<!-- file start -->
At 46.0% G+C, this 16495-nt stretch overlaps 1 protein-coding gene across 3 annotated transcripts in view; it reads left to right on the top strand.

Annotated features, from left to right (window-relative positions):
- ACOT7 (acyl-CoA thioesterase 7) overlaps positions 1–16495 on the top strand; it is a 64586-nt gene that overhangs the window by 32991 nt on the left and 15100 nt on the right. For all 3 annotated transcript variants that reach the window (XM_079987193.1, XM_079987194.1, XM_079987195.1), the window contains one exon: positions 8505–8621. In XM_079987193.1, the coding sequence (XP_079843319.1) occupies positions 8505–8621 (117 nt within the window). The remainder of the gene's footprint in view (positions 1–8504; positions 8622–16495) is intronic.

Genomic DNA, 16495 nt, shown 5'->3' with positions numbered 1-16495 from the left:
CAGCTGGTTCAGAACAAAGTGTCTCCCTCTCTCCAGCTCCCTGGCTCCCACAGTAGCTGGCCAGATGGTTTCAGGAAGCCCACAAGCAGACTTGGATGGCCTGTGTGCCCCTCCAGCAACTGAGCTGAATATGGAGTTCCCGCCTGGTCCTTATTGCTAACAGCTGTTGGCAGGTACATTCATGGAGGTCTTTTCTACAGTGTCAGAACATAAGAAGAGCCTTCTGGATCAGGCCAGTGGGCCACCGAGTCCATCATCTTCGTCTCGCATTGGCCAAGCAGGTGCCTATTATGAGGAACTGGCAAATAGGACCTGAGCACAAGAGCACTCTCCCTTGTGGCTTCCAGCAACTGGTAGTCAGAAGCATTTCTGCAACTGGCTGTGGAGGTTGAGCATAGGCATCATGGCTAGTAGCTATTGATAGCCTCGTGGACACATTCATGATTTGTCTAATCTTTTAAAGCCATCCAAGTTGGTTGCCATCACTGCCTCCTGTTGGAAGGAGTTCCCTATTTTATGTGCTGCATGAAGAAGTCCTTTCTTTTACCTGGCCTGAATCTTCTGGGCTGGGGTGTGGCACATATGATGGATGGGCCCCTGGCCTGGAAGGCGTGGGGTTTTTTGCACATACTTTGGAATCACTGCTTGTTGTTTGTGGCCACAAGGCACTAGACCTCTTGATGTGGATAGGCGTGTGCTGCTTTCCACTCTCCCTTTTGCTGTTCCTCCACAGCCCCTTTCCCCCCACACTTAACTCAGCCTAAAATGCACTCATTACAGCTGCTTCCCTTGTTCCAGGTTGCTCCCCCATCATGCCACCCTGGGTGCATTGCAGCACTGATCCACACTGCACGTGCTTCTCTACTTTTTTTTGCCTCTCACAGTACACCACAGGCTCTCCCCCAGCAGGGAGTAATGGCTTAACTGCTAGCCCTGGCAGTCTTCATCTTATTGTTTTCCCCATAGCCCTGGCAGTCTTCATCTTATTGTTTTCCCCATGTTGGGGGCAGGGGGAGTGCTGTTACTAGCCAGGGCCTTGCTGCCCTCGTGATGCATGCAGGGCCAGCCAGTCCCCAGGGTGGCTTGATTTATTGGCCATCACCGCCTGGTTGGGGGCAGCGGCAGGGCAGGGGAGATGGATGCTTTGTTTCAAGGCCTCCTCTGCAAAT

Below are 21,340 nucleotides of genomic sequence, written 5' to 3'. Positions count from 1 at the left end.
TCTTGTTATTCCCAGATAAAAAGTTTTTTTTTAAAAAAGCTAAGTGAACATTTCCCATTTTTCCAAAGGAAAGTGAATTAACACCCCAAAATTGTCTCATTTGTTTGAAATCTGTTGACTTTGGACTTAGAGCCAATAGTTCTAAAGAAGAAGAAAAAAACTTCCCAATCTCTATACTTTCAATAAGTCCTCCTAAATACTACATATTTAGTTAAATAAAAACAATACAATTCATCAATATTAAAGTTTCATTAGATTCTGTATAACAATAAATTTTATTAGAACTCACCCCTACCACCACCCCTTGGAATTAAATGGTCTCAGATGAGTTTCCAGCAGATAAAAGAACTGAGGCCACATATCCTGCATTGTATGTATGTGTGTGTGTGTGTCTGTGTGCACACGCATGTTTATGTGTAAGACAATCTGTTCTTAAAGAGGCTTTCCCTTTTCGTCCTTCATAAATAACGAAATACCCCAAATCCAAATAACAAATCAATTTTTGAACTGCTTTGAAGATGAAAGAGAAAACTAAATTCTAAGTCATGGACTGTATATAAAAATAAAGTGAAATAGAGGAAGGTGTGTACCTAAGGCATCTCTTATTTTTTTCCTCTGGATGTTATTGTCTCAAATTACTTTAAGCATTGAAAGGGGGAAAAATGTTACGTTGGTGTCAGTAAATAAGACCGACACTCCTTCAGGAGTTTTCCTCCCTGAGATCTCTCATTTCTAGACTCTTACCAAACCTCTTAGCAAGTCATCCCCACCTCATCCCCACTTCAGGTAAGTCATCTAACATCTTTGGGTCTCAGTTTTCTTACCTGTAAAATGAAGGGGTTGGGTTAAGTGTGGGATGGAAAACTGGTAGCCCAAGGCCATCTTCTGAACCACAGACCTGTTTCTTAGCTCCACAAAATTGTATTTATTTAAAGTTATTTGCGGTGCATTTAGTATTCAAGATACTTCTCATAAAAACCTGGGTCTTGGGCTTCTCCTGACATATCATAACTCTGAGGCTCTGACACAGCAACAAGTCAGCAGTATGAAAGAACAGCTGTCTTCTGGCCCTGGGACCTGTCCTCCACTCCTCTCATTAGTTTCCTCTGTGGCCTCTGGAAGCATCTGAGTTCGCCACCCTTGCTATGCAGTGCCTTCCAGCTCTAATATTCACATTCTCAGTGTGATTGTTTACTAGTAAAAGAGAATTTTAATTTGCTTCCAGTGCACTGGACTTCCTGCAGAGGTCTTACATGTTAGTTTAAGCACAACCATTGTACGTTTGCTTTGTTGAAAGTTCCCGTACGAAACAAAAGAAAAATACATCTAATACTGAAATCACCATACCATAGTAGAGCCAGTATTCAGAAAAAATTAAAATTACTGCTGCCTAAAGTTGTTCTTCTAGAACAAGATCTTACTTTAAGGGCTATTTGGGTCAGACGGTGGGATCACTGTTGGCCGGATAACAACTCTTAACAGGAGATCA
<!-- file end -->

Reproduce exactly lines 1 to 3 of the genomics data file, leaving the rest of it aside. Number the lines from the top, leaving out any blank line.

At 46.0% G+C, this 16495-nt stretch overlaps 1 protein-coding gene across 3 annotated transcripts in view; it reads left to right on the top strand.

Annotated features, from left to right (window-relative positions):
- ACOT7 (acyl-CoA thioesterase 7) overlaps positions 1–16495 on the top strand; it is a 64586-nt gene that overhangs the window by 32991 nt on the left and 15100 nt on the right. For all 3 annotated transcript variants that reach the window (XM_079987193.1, XM_079987194.1, XM_079987195.1), the window contains one exon: positions 8505–8621. In XM_079987193.1, the coding sequence (XP_079843319.1) occupies positions 8505–8621 (117 nt within the window). The remainder of the gene's footprint in view (positions 1–8504; positions 8622–16495) is intronic.